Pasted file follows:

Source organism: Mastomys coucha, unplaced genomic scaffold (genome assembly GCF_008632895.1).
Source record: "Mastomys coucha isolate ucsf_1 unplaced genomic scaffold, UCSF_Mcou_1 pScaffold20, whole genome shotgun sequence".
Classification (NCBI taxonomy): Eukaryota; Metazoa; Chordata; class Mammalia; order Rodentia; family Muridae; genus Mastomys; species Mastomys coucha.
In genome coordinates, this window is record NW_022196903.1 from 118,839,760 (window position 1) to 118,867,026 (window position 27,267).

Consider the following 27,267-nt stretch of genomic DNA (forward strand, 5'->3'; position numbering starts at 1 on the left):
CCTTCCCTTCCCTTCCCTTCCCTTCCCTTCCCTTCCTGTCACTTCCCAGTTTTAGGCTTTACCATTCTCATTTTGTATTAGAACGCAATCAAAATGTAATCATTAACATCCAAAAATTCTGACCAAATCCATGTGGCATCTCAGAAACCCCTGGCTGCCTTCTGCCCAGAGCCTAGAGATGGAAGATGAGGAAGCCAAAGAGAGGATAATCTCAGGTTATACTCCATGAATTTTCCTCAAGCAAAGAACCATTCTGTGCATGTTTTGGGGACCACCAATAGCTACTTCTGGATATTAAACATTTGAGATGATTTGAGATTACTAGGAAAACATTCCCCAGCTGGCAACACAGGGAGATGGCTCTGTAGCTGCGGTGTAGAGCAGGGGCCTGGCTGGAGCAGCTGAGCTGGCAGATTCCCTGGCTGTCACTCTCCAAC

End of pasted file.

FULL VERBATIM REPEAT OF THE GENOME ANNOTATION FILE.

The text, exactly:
Source organism: Mastomys coucha, unplaced genomic scaffold (genome assembly GCF_008632895.1).
Source record: "Mastomys coucha isolate ucsf_1 unplaced genomic scaffold, UCSF_Mcou_1 pScaffold20, whole genome shotgun sequence".
Classification (NCBI taxonomy): Eukaryota; Metazoa; Chordata; class Mammalia; order Rodentia; family Muridae; genus Mastomys; species Mastomys coucha.
In genome coordinates, this window is record NW_022196903.1 from 118,839,760 (window position 1) to 118,867,026 (window position 27,267).

Consider the following 27,267-nt stretch of genomic DNA (forward strand, 5'->3'; position numbering starts at 1 on the left):
CCTTCCCTTCCCTTCCCTTCCCTTCCCTTCCCTTCCTGTCACTTCCCAGTTTTAGGCTTTACCATTCTCATTTTGTATTAGAACGCAATCAAAATGTAATCATTAACATCCAAAAATTCTGACCAAATCCATGTGGCATCTCAGAAACCCCTGGCTGCCTTCTGCCCAGAGCCTAGAGATGGAAGATGAGGAAGCCAAAGAGAGGATAATCTCAGGTTATACTCCATGAATTTTCCTCAAGCAAAGAACCATTCTGTGCATGTTTTGGGGACCACCAATAGCTACTTCTGGATATTAAACATTTGAGATGATTTGAGATTACTAGGAAAACATTCCCCAGCTGGCAACACAGGGAGATGGCTCTGTAGCTGCGGTGTAGAGCAGGGGCCTGGCTGGAGCAGCTGAGCTGGCAGATTCCCTGGCTGTCACTCTCCAAC